I moved to the theater to catch some brass blasting with New Orleans Soul Rebels, followed by Mahali and Torrin Daniels in the Jazz Lounge. The billing was a bit deceiving, After one song it became the full Kitchen Dwellers and Mihali. They nailed “High on the Mountain Top” and turned some Twiddle songs from reggae jam to bluegrass. Then it was back to the pool deck to hear the end of Keller’s set with the oldie “Freaker in the Speaker.” Could this song really be as old as Jam Cruise???

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It was then time for another Cruise Virgin with Ghost Light taking the main stage. I have seen this band a handful of times in the past year and a half. They just get tighter and tighter. There is a connection between Tom and Holly that is something special as they book-end the band from right to left. The under-the-radar gem is Raina who is not only a powerful voice but a perfect rhythm guitar to Hamilton’s lead.


It’s high praise but their interplay is similar to Garcia and Weir where is it less backing rhythm and more filling in the empty spaces. As they usually do, their set is a no-break affair, weaving in and out of songs and returning to the main riff of an earlier tune only to move onto the next. “Keep Your Hands to Yourself” and “Best Kept Secret” were the continuing strings throughout the whole set.


In what could arguably be the ultimate Jam Cruise moment, a brief rainstorm hit at the musical crescendo leading back into “Best Kept Secret.” As the band peaked and sang the “Let it Roll!” chorus, the rain came down as if it was theatrically timed. It was reminiscent of the rainbow appearing after the first set of the Fare The Well show in Santa Clara. You can’t plan nature like that, and like the rainbow, it was another magical moment that I feel lucky to have experienced.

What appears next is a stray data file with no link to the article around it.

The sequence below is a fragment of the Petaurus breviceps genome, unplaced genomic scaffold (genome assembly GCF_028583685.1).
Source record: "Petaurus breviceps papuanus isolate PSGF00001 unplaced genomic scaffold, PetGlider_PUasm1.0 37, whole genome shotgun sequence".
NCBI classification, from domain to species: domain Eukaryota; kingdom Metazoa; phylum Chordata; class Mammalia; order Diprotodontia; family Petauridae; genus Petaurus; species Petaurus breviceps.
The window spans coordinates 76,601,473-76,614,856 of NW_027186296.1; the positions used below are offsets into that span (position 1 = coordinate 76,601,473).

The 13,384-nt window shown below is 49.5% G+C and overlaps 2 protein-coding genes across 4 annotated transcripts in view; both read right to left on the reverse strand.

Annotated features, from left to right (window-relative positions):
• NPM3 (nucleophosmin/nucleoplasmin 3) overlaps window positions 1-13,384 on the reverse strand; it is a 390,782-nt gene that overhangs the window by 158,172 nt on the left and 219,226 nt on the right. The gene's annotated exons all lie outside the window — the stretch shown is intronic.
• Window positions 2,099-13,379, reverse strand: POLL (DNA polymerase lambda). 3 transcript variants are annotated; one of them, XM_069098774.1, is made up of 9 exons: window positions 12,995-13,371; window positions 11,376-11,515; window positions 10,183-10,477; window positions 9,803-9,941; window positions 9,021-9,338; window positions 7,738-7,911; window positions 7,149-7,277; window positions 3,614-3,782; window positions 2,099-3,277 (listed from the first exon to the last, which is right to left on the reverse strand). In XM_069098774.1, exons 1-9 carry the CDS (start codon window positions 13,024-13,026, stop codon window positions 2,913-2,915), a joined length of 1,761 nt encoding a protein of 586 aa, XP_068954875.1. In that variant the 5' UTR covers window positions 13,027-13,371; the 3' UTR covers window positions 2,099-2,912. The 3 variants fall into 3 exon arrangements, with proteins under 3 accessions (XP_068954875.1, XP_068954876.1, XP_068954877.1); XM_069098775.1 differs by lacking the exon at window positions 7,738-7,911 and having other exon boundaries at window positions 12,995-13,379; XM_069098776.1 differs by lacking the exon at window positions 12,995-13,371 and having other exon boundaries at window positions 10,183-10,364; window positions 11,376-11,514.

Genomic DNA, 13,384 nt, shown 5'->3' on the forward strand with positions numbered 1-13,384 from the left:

I followed thru with my promise to see the Rainbow Seekers, and they were a lot of fun. The lead is basically shared between guitarist/ vocalist Joe Hertler and sax player Aaron Stinson. They sound like a jam version of a radio band from the 90s, and proved it with a cool version of the Wallflowers “One Headlight.”


Then, it was back to the Pool Deck for Lotus. Annabelle introduced them by saying there was a full-blown campaign called GLOTS - Get Lotus On The Ship. It worked. This was just as amazing as their first set in the Theater. Steve Kimock was invited out as a guest and fit in as though he was an original member of the band.


The theater for Karl Denson’s Tiny Universe was so loud it left my ears ringing. The band is so much joy to watch as they play and dance like a souped-up version of the Temptations. A slicked-up Eric McFadden in a suit was part of the band for the night and absolutely shredded. Denson just watched him and smiled.

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Another night, and another venture to the Jam Room. This was probably my favorite as Kyrina Rykman was night’s host.


The talent and soul in such a young person left me awestruck. She was accompanied by John Kimock on drums. I am not sure if they have ever played together before, but they were completely in sync for a heckuva a rhythm section. The stars continued to come out as Aaron Merger and Holly Bowling showed up to each play keys, as well as both Pigeons guitarists.

But the highlight -- and another of my top 5 moments -- was when Karina coaxed Dumpstaphunk’s Tony Hall to join her for a serious bass dual. It was back and forth between the two with what seemed to be a Woman Are Smarter/Aiko-Aiko beat.


Old and young were represented in a phenomenal moment I will never forget. These are the memories that only happen on JamCruise.

Cruise On!  The adventure continues on Day Four.